It’s incredible to think that it has been almost a decade since the last main entry in the Shin Megami Tensei series. Unlike Nocturne though, the latest installment is making the leap to portable consoles in the form of Shin Megami Tensei IV for the Nintendo 3DS. While I would have preferred a full on console entry, it certainly didn’t stop me from stepping up to the plate to check it out.
The saved game that I loaded up already had a party pre-built for me, and firmly planted right in front of a dungeon to explore. As I cycled through the cutscenes, the most obvious change from Nocturne is that, rather than a modern day Tokyo setting, you play as a samurai from the middle ages. The main character, Flynn, and his comrades are journeying through what appeared to be a cavernous tunnel before stumbling upon a nervous samurai that lost track of one of his compatriots near a suspicious looking wall. As he flees for the hills, it’s not hard to figure out what comes next: time to figure out what’s behind the wall.
You are transported to a world/dimension that serves as a trap set up by demons. To find your way out, you must navigate the dungeon from a third-person perspective while occasionally battling a few demons from a first-person view (not unlike Strange Journey on the DS). Fortunately, you don’t have to battle them alone. Flynn has a set of demons that battle alongside of him that can be recruited by talking to them in battle. Once on your side, they can then be fused with other demons to create more powerful ones while still maintaining some of the innate skills they had before fusion. I didn’t have an opportunity to experiment with this, though I suspect it will operate similarly to the other SMT games.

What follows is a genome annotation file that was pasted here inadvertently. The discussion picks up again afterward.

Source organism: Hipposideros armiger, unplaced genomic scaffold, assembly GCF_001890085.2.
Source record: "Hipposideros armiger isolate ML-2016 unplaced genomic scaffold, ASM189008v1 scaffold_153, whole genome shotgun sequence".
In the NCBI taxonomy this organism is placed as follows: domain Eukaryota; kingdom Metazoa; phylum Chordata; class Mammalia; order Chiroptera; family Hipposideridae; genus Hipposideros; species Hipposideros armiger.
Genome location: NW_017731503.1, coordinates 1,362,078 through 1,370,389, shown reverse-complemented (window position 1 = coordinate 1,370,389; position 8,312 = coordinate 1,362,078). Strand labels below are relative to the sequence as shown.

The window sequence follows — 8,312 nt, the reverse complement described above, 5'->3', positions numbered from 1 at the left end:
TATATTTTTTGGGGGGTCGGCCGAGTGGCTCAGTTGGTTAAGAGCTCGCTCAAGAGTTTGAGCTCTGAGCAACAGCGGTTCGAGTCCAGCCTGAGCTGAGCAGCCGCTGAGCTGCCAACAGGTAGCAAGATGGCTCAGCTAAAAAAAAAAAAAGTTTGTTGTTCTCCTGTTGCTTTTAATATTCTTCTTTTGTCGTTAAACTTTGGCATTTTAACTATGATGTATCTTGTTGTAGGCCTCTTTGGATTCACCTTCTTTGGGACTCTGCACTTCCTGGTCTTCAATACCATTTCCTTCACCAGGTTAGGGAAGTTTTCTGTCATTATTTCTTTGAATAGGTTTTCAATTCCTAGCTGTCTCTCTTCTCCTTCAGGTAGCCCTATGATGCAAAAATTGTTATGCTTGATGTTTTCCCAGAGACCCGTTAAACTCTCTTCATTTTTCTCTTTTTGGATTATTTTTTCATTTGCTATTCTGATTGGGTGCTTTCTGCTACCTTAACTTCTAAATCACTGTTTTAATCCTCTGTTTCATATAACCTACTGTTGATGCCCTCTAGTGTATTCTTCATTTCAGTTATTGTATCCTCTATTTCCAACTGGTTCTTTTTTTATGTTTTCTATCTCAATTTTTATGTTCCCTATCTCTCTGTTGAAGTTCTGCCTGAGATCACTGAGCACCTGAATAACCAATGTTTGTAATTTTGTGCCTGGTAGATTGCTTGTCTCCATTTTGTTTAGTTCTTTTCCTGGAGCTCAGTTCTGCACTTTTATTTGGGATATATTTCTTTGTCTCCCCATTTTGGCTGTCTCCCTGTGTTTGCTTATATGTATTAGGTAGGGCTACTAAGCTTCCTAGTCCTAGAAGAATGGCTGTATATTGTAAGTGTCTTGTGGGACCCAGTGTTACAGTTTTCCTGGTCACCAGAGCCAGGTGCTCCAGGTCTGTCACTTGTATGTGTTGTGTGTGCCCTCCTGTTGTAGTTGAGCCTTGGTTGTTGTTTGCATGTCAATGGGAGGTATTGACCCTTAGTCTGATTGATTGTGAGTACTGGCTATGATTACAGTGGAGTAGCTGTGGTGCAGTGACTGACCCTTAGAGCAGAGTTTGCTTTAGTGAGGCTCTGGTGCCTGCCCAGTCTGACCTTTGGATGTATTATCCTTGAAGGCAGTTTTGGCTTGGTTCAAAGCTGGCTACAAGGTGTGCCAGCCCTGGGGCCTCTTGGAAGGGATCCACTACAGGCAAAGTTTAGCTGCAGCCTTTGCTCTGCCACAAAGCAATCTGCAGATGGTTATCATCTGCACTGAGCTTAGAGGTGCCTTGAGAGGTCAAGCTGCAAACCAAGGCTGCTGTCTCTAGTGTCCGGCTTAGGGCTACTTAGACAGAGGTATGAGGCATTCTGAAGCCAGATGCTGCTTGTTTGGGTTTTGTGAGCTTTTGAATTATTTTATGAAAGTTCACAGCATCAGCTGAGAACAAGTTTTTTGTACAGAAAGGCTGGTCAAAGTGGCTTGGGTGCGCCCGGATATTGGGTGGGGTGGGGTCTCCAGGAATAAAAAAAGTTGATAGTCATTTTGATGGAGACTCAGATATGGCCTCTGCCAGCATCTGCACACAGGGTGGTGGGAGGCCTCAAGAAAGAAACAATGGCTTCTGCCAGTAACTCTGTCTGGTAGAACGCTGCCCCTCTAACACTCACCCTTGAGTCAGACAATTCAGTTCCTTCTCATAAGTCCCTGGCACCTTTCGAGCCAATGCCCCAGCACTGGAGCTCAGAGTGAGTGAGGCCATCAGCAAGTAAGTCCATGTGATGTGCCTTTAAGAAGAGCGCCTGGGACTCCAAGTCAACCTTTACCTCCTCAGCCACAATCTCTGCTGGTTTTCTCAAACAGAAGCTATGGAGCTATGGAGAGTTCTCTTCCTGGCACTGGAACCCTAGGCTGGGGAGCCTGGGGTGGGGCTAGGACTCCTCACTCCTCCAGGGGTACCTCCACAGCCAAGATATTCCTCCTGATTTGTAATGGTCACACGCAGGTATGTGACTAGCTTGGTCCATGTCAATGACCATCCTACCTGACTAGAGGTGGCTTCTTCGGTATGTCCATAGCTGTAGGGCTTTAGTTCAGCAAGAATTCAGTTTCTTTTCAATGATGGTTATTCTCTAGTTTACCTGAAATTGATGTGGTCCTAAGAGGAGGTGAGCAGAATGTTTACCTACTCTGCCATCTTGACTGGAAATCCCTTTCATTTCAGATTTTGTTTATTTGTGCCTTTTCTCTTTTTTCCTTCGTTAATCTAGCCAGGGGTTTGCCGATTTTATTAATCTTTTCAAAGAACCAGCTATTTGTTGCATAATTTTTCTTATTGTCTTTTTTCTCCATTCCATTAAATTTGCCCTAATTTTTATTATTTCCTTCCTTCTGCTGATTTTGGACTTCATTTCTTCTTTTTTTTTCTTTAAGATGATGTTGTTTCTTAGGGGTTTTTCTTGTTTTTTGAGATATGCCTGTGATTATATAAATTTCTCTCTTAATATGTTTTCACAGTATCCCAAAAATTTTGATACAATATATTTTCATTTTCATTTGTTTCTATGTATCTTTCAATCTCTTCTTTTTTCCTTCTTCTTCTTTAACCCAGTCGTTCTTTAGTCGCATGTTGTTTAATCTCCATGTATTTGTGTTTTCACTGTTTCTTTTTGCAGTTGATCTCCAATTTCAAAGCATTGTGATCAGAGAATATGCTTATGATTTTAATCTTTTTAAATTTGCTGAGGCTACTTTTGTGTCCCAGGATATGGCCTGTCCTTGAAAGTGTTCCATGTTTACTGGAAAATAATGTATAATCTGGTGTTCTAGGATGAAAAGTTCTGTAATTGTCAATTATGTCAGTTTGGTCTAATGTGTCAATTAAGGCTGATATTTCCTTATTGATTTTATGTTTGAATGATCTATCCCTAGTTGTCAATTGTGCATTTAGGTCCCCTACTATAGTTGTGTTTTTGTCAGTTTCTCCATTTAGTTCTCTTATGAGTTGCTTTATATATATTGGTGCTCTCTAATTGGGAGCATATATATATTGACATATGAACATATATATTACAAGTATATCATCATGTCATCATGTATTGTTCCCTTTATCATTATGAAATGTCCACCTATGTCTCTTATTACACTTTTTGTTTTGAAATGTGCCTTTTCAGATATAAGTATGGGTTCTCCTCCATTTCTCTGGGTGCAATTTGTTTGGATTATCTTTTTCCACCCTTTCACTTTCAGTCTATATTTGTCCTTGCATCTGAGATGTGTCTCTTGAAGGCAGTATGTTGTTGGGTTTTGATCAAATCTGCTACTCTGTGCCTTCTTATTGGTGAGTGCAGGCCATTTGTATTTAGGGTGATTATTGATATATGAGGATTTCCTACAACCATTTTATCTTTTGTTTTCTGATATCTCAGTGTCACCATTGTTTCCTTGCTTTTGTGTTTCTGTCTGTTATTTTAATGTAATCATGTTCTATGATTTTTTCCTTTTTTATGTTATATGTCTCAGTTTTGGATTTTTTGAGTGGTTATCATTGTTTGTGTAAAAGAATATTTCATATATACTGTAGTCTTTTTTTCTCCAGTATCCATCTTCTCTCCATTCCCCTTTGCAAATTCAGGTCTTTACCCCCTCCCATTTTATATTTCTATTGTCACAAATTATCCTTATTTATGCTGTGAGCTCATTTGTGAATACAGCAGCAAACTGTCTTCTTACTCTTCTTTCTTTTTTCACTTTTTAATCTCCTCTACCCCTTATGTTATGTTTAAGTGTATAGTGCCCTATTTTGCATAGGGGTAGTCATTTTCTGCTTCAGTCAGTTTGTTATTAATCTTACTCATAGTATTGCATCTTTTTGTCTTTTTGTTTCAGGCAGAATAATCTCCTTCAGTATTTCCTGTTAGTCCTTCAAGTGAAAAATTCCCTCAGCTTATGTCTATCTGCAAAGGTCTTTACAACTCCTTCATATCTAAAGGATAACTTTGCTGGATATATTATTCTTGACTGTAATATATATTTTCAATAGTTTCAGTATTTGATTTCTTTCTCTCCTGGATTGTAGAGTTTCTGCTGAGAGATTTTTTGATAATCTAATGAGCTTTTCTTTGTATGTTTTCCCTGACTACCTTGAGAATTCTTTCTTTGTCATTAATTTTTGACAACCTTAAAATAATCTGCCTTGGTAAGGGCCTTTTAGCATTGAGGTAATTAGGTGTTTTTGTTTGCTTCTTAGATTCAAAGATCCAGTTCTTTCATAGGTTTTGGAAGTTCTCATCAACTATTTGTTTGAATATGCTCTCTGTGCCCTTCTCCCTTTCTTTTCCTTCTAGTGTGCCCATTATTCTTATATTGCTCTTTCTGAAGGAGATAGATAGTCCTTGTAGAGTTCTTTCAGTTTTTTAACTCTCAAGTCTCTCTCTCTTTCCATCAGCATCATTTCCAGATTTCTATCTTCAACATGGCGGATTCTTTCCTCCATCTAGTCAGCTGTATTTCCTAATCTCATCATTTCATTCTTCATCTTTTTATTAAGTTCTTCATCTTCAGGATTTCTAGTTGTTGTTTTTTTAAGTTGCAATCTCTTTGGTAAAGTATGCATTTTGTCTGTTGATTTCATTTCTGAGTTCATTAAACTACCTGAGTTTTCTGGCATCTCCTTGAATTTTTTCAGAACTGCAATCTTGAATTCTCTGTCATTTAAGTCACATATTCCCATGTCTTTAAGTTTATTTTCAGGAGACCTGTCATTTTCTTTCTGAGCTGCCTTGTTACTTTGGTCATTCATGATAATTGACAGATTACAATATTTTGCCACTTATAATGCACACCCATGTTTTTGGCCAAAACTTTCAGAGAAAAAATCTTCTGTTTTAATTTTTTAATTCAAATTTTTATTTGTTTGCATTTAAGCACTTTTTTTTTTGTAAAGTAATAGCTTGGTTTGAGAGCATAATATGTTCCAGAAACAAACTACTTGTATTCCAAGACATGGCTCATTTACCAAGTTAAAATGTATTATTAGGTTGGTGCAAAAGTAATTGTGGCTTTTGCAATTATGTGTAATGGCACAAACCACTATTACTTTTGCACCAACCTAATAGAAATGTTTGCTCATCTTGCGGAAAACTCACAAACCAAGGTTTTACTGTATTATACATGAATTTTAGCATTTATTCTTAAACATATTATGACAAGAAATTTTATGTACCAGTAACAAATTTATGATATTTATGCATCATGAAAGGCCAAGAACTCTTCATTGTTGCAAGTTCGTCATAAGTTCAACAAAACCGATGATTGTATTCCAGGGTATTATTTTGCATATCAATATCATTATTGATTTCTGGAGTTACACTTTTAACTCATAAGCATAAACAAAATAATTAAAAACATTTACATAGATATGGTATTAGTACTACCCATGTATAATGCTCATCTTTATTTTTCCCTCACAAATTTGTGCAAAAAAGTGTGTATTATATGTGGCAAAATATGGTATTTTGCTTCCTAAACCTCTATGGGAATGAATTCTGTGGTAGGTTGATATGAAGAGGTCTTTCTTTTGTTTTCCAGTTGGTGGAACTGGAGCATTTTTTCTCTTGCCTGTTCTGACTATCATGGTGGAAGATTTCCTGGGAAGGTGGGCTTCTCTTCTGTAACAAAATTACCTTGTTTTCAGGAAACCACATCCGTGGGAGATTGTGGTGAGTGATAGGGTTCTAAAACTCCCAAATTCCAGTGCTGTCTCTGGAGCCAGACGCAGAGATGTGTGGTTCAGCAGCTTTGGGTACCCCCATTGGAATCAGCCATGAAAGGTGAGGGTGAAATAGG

Also returning is the ability to exploit your enemies’ weaknesses in order to get additional turns in battle. For example, if you encounter a foe that is susceptible to fire, using abilities with that element will grant you an extra turn. This can be abused multiple times throughout the fight (the downside being that the enemies also have this advantage). In addition, it may cause your character or demons to smirk, temporarily boosting their overall statistics.
Of the many 3DS titles I’ve had the opportunity to play, this is one of the few that I can say pulls off the 3D effect correctly. It lends the dungeons depth during your exploration, and even during cutscenes involving still portraits, it creates a neat effect of being able to tell which character is standing in front of which. SMTIV is also fully voice acted (with an English language track to boot), so there is a lot going into the presentation of this game.
The game looks great so far, and while I didn’t check out enough of it to see whether or not it was worth the $50 price tag, it’s definitely shaping up to be a title that SMT fans are going to enjoy. Shin Megami Tensei IV releases July 16, 2013 on the Nintendo 3DS.